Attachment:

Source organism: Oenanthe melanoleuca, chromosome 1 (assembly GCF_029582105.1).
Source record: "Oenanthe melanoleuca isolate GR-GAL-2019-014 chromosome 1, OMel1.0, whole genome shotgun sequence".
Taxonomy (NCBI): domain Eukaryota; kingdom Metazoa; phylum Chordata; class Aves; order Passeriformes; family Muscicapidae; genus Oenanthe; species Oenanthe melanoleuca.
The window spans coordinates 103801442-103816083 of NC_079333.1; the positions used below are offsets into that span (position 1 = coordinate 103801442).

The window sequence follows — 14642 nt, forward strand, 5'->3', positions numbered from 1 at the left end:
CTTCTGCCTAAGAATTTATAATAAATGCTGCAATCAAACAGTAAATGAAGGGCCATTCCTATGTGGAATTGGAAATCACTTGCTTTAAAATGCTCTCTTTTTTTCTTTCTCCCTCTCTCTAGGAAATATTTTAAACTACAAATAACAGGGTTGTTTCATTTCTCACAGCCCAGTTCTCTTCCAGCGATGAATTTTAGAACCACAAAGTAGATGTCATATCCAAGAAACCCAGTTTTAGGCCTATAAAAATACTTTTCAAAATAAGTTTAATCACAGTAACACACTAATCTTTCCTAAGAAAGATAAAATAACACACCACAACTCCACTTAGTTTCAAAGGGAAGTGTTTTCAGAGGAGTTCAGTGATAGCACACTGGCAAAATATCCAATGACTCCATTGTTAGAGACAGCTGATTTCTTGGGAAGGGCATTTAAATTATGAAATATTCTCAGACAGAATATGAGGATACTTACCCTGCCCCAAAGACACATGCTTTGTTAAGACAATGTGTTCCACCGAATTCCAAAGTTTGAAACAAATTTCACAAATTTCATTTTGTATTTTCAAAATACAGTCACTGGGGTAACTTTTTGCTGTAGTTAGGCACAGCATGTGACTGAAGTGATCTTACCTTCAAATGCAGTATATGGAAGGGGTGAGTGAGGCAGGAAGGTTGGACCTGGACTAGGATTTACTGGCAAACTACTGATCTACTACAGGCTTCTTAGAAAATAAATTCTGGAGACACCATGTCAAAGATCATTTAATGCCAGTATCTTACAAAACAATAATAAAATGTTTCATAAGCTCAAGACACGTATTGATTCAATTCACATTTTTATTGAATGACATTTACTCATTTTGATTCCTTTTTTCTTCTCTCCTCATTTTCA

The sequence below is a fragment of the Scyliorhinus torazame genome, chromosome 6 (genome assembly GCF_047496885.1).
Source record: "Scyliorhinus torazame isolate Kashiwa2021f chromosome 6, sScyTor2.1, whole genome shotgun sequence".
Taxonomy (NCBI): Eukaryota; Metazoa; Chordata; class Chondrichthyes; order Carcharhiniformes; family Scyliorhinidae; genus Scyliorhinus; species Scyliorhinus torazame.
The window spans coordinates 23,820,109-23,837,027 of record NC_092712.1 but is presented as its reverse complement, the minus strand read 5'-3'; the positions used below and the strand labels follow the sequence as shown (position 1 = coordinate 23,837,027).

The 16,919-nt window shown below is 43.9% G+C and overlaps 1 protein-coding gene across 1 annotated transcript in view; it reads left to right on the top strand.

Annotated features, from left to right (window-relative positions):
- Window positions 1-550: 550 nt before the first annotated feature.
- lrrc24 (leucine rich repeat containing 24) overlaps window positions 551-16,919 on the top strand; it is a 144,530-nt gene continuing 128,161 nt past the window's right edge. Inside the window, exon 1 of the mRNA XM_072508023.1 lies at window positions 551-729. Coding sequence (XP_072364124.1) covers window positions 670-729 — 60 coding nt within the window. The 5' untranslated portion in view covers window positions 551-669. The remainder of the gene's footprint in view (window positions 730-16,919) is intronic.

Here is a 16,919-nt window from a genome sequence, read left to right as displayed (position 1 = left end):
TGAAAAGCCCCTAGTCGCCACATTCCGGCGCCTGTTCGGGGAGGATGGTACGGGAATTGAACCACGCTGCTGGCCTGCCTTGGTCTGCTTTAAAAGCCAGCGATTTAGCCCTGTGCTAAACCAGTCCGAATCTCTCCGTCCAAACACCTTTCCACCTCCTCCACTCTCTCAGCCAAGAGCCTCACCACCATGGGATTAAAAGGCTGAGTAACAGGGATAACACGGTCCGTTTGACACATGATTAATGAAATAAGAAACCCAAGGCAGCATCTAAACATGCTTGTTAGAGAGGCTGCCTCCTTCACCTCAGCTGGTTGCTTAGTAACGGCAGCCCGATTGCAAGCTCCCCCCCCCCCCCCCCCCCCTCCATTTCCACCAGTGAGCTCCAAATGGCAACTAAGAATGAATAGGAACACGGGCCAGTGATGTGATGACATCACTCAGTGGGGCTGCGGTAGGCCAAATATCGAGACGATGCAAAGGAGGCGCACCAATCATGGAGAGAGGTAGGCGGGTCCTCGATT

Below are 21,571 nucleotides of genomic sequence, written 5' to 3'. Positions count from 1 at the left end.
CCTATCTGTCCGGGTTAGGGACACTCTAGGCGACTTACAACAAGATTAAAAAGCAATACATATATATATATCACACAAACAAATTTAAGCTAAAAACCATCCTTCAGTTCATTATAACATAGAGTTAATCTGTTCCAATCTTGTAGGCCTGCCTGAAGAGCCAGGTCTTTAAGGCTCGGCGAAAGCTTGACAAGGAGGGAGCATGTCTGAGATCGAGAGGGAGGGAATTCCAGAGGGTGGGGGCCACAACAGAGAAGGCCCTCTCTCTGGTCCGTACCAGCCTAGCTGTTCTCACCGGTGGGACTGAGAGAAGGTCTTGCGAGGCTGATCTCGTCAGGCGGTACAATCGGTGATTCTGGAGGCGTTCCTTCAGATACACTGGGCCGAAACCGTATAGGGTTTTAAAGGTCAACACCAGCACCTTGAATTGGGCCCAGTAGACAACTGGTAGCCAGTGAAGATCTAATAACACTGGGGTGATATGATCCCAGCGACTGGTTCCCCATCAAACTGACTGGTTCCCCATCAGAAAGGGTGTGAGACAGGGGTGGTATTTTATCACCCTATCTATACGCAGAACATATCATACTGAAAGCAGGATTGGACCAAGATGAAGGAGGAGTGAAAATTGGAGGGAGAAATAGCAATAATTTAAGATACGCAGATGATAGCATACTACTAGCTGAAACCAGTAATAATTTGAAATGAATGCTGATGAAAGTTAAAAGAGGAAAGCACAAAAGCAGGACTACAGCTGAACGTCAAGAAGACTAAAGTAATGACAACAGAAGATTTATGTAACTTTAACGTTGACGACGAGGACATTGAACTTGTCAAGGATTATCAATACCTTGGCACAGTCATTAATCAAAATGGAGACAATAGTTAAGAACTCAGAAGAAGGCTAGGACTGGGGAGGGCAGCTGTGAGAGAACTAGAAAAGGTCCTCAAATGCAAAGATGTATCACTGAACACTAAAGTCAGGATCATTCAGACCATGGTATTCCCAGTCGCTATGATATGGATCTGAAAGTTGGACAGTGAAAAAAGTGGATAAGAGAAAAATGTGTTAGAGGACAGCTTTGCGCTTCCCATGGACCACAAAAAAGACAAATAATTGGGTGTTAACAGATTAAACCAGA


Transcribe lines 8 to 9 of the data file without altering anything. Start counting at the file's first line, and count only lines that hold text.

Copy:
Source record: "Scyliorhinus torazame isolate Kashiwa2021f chromosome 6, sScyTor2.1, whole genome shotgun sequence".
Taxonomy (NCBI): Eukaryota; Metazoa; Chordata; class Chondrichthyes; order Carcharhiniformes; family Scyliorhinidae; genus Scyliorhinus; species Scyliorhinus torazame.